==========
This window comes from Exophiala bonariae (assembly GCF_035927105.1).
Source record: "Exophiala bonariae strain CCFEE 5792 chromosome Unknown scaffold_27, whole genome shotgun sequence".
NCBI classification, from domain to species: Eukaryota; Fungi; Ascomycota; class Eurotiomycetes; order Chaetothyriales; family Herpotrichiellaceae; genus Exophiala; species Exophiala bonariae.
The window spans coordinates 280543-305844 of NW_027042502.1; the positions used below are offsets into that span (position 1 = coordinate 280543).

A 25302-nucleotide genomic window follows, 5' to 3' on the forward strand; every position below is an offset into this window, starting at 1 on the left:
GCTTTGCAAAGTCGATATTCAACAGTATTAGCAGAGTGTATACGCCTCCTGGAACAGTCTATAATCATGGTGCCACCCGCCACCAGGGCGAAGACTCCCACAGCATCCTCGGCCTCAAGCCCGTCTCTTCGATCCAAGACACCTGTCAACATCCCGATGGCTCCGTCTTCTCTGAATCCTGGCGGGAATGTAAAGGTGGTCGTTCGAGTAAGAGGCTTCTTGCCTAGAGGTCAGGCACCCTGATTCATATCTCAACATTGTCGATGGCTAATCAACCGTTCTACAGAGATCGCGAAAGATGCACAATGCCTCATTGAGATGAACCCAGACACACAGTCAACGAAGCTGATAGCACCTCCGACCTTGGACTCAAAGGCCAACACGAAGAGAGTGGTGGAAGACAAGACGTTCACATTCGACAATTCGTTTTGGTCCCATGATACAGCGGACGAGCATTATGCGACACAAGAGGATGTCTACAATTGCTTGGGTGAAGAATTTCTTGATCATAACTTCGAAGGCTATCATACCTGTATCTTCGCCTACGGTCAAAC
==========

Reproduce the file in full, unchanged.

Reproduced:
This window comes from Exophiala bonariae (assembly GCF_035927105.1).
Source record: "Exophiala bonariae strain CCFEE 5792 chromosome Unknown scaffold_27, whole genome shotgun sequence".
NCBI classification, from domain to species: Eukaryota; Fungi; Ascomycota; class Eurotiomycetes; order Chaetothyriales; family Herpotrichiellaceae; genus Exophiala; species Exophiala bonariae.
The window spans coordinates 280543-305844 of NW_027042502.1; the positions used below are offsets into that span (position 1 = coordinate 280543).

A 25302-nucleotide genomic window follows, 5' to 3' on the forward strand; every position below is an offset into this window, starting at 1 on the left:
GCTTTGCAAAGTCGATATTCAACAGTATTAGCAGAGTGTATACGCCTCCTGGAACAGTCTATAATCATGGTGCCACCCGCCACCAGGGCGAAGACTCCCACAGCATCCTCGGCCTCAAGCCCGTCTCTTCGATCCAAGACACCTGTCAACATCCCGATGGCTCCGTCTTCTCTGAATCCTGGCGGGAATGTAAAGGTGGTCGTTCGAGTAAGAGGCTTCTTGCCTAGAGGTCAGGCACCCTGATTCATATCTCAACATTGTCGATGGCTAATCAACCGTTCTACAGAGATCGCGAAAGATGCACAATGCCTCATTGAGATGAACCCAGACACACAGTCAACGAAGCTGATAGCACCTCCGACCTTGGACTCAAAGGCCAACACGAAGAGAGTGGTGGAAGACAAGACGTTCACATTCGACAATTCGTTTTGGTCCCATGATACAGCGGACGAGCATTATGCGACACAAGAGGATGTCTACAATTGCTTGGGTGAAGAATTTCTTGATCATAACTTCGAAGGCTATCATACCTGTATCTTCGCCTACGGTCAAAC